Annual seminar inspires medical innovation with a global perspective

Residency Program Insider, December 29, 2017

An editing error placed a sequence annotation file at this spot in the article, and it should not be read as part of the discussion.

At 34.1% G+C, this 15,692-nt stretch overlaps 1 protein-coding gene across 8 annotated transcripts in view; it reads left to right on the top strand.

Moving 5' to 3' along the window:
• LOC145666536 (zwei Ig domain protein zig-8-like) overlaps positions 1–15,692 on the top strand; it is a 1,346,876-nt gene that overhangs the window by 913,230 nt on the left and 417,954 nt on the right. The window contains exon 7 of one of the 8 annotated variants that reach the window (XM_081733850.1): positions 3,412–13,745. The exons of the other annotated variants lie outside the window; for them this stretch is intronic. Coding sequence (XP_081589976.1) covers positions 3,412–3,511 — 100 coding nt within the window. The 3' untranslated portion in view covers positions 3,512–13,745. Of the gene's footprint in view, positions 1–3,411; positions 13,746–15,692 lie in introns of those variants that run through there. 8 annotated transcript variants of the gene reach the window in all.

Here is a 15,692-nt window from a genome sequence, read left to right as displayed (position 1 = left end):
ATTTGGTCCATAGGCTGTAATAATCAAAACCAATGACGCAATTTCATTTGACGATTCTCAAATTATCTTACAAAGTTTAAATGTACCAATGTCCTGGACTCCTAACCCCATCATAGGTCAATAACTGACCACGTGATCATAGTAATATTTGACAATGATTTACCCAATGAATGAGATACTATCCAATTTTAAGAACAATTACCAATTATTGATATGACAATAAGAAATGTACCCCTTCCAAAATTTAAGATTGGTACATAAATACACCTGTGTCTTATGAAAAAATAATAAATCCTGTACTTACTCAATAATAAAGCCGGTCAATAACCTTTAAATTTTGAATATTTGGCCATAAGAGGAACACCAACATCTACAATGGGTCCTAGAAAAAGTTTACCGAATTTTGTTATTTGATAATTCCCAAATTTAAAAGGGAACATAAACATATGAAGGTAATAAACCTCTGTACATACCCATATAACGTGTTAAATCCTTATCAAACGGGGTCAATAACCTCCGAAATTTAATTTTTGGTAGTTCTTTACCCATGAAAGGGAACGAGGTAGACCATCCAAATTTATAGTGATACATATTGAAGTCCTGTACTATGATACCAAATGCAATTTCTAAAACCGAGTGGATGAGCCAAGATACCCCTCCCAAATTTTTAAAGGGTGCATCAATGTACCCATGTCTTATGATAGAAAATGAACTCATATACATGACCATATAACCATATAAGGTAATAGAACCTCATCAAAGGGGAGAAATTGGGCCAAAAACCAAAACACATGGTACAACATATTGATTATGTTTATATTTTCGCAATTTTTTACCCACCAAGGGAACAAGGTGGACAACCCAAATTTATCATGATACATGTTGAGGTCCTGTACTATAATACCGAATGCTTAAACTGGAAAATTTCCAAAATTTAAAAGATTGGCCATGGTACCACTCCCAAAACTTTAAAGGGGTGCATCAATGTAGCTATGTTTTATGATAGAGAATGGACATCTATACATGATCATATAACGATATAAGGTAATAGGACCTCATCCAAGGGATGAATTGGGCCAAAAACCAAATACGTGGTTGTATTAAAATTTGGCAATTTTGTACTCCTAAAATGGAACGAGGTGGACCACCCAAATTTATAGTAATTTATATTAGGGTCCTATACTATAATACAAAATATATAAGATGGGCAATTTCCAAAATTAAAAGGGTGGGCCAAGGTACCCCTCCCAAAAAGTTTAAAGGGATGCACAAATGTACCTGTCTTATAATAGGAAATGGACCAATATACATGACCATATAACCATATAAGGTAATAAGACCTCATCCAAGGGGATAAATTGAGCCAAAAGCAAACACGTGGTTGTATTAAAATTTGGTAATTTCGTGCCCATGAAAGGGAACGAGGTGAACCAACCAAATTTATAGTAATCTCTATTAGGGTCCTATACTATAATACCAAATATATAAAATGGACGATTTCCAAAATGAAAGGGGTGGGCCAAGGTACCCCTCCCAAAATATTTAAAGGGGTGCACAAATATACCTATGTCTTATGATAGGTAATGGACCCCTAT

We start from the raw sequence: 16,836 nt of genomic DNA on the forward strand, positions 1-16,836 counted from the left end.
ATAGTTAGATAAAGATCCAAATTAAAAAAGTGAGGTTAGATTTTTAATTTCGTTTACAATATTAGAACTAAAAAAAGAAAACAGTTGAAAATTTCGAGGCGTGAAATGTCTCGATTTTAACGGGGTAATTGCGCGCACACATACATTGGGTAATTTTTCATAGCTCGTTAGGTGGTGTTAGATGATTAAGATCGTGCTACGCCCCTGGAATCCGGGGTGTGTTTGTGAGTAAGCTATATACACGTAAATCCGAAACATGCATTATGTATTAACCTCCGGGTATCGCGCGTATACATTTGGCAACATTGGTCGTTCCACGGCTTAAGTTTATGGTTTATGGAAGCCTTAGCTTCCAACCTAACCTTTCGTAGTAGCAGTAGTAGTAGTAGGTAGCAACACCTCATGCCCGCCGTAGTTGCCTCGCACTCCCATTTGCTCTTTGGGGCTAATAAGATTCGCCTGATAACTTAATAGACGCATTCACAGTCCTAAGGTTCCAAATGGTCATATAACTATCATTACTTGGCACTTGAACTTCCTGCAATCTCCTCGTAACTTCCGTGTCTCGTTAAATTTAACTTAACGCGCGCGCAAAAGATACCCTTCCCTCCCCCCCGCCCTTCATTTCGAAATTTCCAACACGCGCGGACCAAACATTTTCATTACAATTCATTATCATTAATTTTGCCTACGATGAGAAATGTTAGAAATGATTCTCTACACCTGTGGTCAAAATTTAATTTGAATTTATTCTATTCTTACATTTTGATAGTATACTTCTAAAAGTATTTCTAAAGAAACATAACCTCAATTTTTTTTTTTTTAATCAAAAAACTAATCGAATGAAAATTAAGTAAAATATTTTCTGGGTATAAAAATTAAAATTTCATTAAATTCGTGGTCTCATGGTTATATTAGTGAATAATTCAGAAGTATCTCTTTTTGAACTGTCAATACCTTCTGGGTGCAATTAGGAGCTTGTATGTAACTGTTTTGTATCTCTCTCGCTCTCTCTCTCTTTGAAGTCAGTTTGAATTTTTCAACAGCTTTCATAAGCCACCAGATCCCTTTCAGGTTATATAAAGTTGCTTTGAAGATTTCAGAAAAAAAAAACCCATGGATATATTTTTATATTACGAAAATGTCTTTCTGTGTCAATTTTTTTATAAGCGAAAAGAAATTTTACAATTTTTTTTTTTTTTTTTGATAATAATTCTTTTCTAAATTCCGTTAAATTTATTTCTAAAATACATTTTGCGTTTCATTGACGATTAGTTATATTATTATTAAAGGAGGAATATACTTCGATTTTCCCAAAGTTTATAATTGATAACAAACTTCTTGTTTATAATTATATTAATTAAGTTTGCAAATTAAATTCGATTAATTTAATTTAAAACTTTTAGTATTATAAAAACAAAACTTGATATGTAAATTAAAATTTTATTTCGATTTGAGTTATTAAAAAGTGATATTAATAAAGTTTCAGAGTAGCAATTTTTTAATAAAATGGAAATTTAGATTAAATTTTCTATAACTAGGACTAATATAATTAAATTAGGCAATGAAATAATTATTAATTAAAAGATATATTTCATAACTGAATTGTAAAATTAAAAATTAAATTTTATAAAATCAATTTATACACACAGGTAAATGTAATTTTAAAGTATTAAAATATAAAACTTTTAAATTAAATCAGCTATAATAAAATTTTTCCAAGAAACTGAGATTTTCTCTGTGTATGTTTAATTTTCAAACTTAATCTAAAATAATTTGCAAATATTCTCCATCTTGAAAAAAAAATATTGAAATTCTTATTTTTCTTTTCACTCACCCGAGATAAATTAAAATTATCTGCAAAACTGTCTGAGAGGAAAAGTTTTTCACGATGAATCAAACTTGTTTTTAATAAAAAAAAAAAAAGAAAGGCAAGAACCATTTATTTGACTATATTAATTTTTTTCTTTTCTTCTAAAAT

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This fall saw more than 220 experts in healthcare, engineering, and business gather together for the second annual Health++ hackathon at Stanford University. The goal was to brainstorm solutions for unmet clinical needs in health care affordability. Thirty product teams submitted ideas ranging from artificial intelligence-based models to predict peripheral arterial disease to mobile applications with $13,000 worth of prizes available. This year's seminar also included an intensive, one-week medical innovation seminar in the week prior to the hackathon. The new addition of the students with their various engineering and design backgrounds brought a much-appreciated level of diversity to the table. In return, the seminar offered the students exposure to basic interviewing/observational skills and privacy, liability, and financial perspectives necessary to succeed in today's complex environment. This traditional learning process is usually taught in-depth during the semester or a year-long fellowship. There still exists a need for replicable introduction to medical innovation for students with limited time and for universities where curricula are not fully established. This seminar model introduces the bio-design curriculum through a blend of lectures and workshops with their own hands-on hackathon. Source: Scope Blog, Stanford Medicine

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